Throughout the week leading up to Saturday, July 27, 2013, we were following Chad’s Tweets and Facebook updates about his first camp trip at Camp Co Be Ac as Youth Pastor at Colonial Hills Baptist Church in Indianapolis, Indiana. Late Saturday afternoon, while washing my car, I received a text message at 5:08pm with news that there had been a very bad bus accident.
Having been a youth pastor for nine years, and knowing that a vehicle accident on a youth activity was nearly our worst fear, I could only imagine what Chad was going through. So we immediately prayed for Chad and the youth group and I sent him this text:
“Oh, Chad! We are in constant prayer for you right now.” My smart phone signaled that the message had been “delivered.” Having also heard from a later text that there were fatalities, my initial thinking was that Chad was in the midst of the most trying moment of his life as he sought to minister to the teens and parents in such a crisis. About fifteen minutes later I received word that Chad, Courtney, their unborn daughter, and an adult sponsor, were killed in the bus crash.
I am grateful to the Lord for having known Chad and I’m very thankful that I had the privilege of being his youth pastor for six years. I was very blessed to be his friend. I miss Chad very much.
At the year anniversary of Chad’s death, I want to share some of why I miss Chad so much. I also want to preserve for those who didn’t know him in the capacity I was able to, some of these treasured memories.
Chad’s family has served all of us who loved Chad so much by their Fanning the Flames posts. But I wanted to add three thoughts about Chad that I miss painfully. He was funny; he had a great sense of humor. He was a loyal friend. I miss that very much. And, he was a preacher that I really enjoyed listening to.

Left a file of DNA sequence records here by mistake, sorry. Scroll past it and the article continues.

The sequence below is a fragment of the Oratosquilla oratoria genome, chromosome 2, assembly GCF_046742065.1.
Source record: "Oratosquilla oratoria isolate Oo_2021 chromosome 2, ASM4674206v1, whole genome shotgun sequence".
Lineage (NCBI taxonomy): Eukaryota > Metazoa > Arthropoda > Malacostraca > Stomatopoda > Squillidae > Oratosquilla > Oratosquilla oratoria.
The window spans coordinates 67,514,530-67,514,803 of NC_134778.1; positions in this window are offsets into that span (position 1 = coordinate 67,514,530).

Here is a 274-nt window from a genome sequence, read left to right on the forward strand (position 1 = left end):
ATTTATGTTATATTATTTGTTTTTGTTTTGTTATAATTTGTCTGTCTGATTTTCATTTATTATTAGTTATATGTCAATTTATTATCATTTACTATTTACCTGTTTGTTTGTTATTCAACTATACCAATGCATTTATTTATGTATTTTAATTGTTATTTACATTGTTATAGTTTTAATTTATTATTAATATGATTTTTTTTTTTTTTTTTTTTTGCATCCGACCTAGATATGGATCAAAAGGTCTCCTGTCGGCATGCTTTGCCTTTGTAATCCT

Chad, was a lot of fun to be with. Chad began joking with me when I was a pastoral intern in 1997. That summer he was a short, third-grade prankster. He found out that I was paranoid about house sitting for his parents. On more than one occasion, he hid himself in the garage or closets and jumped out suddenly with a shrill junior-age scream. He would scare the heebie-jeebies out of me and almost cry with laughter as he observed my fright. Chad was witty, and could use sarcasm in an entertaining way. As his youth pastor, if I mispronounced a word, he was always the first to “catch” it. On one mission trip, I couldn’t find my pajama shorts (my “boxers”). After looking everywhere for them, I returned to the room where all of us guys were sleeping, and Chad had his body illuminated by a flashlight that he was holding over his head. The spotlight revealed that he was wearing my shorts! He said, “Are you looking for these?!” I loved getting together with Chad because I always knew we would laugh, a lot. Chad didn’t take life or himself so seriously that he couldn’t enjoy living and see the humor in almost every situation. I was recently reviewing my last few months of text messaging with Chad and I found this one that he sent me while I was on a mission trip to Haiti: “Hey, you butt-dialed me from Haiti. Left me a nice long voicemail of some good French preaching.” I miss all the fun that I enjoyed with Chad.